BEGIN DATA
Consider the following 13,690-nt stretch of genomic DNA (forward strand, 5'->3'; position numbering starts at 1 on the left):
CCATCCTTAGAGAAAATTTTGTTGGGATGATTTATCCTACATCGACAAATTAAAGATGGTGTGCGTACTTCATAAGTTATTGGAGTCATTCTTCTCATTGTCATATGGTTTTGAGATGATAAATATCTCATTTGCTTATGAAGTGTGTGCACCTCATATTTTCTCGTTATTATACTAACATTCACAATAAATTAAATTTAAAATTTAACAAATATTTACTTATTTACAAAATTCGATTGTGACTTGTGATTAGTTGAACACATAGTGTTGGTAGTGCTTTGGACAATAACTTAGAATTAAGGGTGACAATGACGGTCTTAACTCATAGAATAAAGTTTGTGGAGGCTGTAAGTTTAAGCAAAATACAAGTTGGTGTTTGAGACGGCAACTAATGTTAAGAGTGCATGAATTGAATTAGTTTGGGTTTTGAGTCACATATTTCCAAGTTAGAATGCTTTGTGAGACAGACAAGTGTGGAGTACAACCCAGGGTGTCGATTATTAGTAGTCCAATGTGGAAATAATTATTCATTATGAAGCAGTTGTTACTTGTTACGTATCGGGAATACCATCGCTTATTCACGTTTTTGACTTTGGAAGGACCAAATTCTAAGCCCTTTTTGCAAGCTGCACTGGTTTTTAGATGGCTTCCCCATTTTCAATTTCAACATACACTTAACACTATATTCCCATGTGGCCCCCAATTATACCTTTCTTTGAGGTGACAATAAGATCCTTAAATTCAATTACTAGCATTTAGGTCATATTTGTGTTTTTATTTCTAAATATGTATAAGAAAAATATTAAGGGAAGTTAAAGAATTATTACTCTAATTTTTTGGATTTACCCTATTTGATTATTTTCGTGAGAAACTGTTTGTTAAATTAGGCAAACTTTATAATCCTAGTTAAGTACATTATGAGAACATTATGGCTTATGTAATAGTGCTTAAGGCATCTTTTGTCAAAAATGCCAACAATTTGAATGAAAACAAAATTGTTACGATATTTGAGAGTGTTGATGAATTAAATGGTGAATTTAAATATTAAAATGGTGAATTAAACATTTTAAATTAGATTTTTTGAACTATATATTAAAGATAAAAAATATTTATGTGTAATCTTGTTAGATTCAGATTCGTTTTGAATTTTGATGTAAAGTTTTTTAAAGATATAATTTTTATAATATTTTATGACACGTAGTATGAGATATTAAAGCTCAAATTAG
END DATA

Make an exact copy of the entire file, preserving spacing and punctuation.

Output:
Consider the following 13,690-nt stretch of genomic DNA (forward strand, 5'->3'; position numbering starts at 1 on the left):
CCATCCTTAGAGAAAATTTTGTTGGGATGATTTATCCTACATCGACAAATTAAAGATGGTGTGCGTACTTCATAAGTTATTGGAGTCATTCTTCTCATTGTCATATGGTTTTGAGATGATAAATATCTCATTTGCTTATGAAGTGTGTGCACCTCATATTTTCTCGTTATTATACTAACATTCACAATAAATTAAATTTAAAATTTAACAAATATTTACTTATTTACAAAATTCGATTGTGACTTGTGATTAGTTGAACACATAGTGTTGGTAGTGCTTTGGACAATAACTTAGAATTAAGGGTGACAATGACGGTCTTAACTCATAGAATAAAGTTTGTGGAGGCTGTAAGTTTAAGCAAAATACAAGTTGGTGTTTGAGACGGCAACTAATGTTAAGAGTGCATGAATTGAATTAGTTTGGGTTTTGAGTCACATATTTCCAAGTTAGAATGCTTTGTGAGACAGACAAGTGTGGAGTACAACCCAGGGTGTCGATTATTAGTAGTCCAATGTGGAAATAATTATTCATTATGAAGCAGTTGTTACTTGTTACGTATCGGGAATACCATCGCTTATTCACGTTTTTGACTTTGGAAGGACCAAATTCTAAGCCCTTTTTGCAAGCTGCACTGGTTTTTAGATGGCTTCCCCATTTTCAATTTCAACATACACTTAACACTATATTCCCATGTGGCCCCCAATTATACCTTTCTTTGAGGTGACAATAAGATCCTTAAATTCAATTACTAGCATTTAGGTCATATTTGTGTTTTTATTTCTAAATATGTATAAGAAAAATATTAAGGGAAGTTAAAGAATTATTACTCTAATTTTTTGGATTTACCCTATTTGATTATTTTCGTGAGAAACTGTTTGTTAAATTAGGCAAACTTTATAATCCTAGTTAAGTACATTATGAGAACATTATGGCTTATGTAATAGTGCTTAAGGCATCTTTTGTCAAAAATGCCAACAATTTGAATGAAAACAAAATTGTTACGATATTTGAGAGTGTTGATGAATTAAATGGTGAATTTAAATATTAAAATGGTGAATTAAACATTTTAAATTAGATTTTTTGAACTATATATTAAAGATAAAAAATATTTATGTGTAATCTTGTTAGATTCAGATTCGTTTTGAATTTTGATGTAAAGTTTTTTAAAGATATAATTTTTATAATATTTTATGACACGTAGTATGAGATATTAAAGCTCAAATTAG